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Benjamin John Hartford, Robert W. Baird & Co. Incorporated, Research Division - Senior Research Analyst [41]

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Okay, good. That's helpful. Mike, I guess, some of the incremental data on the LTL side's helpful. But if I look closely at this, with pounds per day down year-over-year, shipments down greater, but weight per shipment up yields probably pressured on that. To me, that kind of weight per shipment being up is a little bit of a tail in terms of progress on the expansion of the TAM. So can you talk, maybe, Tom, about some of the incremental sales? You talked about the integration of the sales force, but some sales efforts, some opportunities during the year as you move through the year, and how we should interpret this data as indicative of traction in terms of the efforts to expand that broader 3PL customer set through the year?

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Michael Joseph Morris, Forward Air Corporation - CFO, Senior VP & Treasurer [42]

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Ben, just real quick, so just to give you a little more clarity on the folks on the call, our 3PL daily tonnage was up like over 100%, weight per shipment was up 50%, daily shipments were up 60%. Tremendous amount of progress being made in this initiative.

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Thomas Schmitt, Forward Air Corporation - Chairman, President & CEO [43]

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Yes. And this is an and, not an or, so I do want to emphasize very, very clearly, the traditional Airport-to-Airport business, the core customers that we have with predominantly domestic forwarders, we are going above and beyond to be on their support team, and frankly, almost on their pursuit team as they are going for more business. So we're putting more tools in their toolkit. That's not going away. That's a core, we need to keep.

And now getting Ben to your point, we've done tremendous strides. And you and I have talked about 3PLs and how they would be a logical vertical for us, especially as we focus on fast claims, especially as we focus on record low damage ratios and make sure we get that type of business through 3PLs. And that's what's happening more and more. Our fastest-growing customer segment is 3PLs, our fastest-growing customer is a 3PL customer. So what we talked about 1 year, 1.5-year ago is happening.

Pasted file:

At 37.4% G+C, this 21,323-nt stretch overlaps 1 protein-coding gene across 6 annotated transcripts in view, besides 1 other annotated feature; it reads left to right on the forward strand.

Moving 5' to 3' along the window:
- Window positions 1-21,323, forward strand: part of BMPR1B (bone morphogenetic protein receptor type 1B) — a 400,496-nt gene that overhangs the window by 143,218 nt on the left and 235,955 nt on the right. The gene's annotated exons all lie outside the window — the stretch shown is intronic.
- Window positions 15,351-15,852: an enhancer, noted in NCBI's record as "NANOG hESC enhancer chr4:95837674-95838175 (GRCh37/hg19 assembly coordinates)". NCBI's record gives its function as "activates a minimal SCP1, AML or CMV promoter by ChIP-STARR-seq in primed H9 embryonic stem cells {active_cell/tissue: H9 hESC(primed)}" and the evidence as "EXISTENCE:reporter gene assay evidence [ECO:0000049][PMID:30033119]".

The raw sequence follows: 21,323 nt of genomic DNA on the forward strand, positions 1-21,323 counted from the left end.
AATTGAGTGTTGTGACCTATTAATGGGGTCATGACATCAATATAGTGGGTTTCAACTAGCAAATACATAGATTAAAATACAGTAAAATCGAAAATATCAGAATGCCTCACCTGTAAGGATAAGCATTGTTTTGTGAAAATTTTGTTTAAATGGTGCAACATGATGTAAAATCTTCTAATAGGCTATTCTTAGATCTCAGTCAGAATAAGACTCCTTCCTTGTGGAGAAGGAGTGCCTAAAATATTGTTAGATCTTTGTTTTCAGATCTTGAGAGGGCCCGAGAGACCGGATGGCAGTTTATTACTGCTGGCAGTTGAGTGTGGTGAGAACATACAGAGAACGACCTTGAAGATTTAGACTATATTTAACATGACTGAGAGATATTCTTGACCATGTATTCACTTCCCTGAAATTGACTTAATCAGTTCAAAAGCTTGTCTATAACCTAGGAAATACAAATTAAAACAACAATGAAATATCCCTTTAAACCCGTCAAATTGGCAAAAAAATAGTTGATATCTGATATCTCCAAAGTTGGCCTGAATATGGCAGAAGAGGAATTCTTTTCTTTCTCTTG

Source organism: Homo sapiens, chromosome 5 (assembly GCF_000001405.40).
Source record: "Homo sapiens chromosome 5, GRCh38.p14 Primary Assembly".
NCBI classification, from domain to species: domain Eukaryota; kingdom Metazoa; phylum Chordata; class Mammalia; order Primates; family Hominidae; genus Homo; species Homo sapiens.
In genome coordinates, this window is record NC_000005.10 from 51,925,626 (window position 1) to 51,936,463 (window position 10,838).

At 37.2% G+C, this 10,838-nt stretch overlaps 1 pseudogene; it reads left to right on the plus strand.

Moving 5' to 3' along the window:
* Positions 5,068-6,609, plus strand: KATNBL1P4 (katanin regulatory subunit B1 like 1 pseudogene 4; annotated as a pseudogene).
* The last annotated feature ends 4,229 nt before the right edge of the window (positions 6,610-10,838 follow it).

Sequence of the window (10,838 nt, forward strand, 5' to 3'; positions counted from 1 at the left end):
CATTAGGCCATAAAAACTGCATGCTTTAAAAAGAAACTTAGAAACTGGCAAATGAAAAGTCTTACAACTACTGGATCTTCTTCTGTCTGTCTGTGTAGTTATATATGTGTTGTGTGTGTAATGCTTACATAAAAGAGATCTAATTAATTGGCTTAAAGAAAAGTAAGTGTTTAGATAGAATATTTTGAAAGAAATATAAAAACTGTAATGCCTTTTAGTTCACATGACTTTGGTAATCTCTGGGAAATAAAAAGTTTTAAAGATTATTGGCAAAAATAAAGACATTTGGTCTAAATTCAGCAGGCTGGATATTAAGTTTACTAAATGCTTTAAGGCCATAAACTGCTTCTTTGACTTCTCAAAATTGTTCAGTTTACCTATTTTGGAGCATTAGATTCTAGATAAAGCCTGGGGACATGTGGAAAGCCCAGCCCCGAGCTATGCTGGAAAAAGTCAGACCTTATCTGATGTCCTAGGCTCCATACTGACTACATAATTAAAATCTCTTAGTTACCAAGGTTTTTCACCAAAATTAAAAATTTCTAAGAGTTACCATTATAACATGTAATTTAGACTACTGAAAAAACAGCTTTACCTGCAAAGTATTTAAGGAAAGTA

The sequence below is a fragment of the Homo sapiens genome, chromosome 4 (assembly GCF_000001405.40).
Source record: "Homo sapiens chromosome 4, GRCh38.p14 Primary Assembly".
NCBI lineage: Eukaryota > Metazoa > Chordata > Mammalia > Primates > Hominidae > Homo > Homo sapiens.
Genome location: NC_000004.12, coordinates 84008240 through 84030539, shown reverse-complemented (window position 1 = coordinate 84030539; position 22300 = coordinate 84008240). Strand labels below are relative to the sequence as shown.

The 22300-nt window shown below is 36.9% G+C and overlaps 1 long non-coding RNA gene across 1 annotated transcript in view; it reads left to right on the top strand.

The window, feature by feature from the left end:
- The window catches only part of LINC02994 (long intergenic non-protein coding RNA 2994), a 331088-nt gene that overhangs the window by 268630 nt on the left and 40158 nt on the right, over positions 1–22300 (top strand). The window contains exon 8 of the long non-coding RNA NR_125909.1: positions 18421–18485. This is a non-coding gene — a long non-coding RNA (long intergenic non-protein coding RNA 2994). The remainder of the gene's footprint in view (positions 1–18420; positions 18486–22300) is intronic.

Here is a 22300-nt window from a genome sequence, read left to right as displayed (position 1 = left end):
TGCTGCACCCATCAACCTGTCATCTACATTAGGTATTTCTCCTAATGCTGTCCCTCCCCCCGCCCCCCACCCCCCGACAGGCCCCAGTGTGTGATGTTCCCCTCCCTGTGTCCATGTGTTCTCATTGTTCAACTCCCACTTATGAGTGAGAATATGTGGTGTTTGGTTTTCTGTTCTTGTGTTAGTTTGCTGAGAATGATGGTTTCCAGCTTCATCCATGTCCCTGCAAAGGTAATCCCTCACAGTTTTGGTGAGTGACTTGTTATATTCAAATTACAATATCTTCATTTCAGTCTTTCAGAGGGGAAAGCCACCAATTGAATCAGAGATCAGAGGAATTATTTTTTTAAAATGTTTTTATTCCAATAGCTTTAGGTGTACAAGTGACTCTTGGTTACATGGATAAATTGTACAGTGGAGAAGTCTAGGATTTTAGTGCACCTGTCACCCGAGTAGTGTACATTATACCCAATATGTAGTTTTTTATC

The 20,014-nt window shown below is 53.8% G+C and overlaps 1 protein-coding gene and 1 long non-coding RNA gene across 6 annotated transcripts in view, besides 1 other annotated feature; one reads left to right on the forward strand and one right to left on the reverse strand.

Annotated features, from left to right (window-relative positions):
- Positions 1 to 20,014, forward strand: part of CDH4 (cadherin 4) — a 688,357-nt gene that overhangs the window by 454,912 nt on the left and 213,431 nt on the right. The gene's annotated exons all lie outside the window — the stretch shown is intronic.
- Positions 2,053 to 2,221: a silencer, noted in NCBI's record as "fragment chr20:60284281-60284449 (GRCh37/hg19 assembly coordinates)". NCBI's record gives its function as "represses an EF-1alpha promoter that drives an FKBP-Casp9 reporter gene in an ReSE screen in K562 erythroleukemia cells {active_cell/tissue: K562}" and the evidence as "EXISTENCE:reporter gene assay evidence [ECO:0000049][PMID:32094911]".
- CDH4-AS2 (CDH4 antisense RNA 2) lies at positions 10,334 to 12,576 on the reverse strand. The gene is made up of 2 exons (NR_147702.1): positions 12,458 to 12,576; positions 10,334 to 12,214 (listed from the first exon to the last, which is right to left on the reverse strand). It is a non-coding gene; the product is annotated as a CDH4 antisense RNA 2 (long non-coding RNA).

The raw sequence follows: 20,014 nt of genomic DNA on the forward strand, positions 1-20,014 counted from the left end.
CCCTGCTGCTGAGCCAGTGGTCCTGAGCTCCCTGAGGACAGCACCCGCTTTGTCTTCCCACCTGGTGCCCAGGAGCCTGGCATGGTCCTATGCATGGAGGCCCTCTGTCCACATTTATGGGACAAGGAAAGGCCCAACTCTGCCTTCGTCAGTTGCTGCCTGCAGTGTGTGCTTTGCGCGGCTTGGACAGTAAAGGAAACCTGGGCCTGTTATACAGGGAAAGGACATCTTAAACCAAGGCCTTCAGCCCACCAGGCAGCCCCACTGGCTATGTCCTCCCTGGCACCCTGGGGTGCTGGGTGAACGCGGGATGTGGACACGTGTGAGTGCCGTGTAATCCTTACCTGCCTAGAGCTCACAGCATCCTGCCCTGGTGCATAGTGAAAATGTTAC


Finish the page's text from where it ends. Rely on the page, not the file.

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Benjamin John Hartford, Robert W. Baird & Co. Incorporated, Research Division - Senior Research Analyst [44]

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That's good. And then last one, in terms of the planning time frame of a GRI, have you -- do you have any thoughts on that for 2020?

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Thomas Schmitt, Forward Air Corporation - Chairman, President & CEO [45]

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It's the same as always, which is this year and last year and next year, there will be Christmas and Easter in the GRI, and they all happen to roughly be on the same schedule. So we're doing same thing. We want to provide maximum predictability for ourselves, and most importantly, for our customers, so they can plan and budget. So the GRIs, it's slightly different by mode. But they are -- if they're not contract-specific on a per customer basis, they tend to be in the first half of the year, slightly different weeks or, in some cases, even months. But we're going to get into the same cadence every single year, so that we can plan together with our customers.

And Ben, back to the previous points we made with Jack and Todd: Because we increasingly understand what's good business for our customers and for us, there are ways that you can kind of save more as you spend more. So GRI applies. At the same time, customers and we can surgically work on volume discounts as we go into supporting them with business that's good for them and for us. But the timing is the same as last year, between February and May in all business units.

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Operator [46]

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And with no further questions here in queue, that does conclude Forward Air's Fourth Quarter of 2019 Earnings Conference Call. Please remember that this webcast will be available on the Investor Relations section of Forward Air's website at www.forwardaircorp.com shortly after this call. You may now disconnect.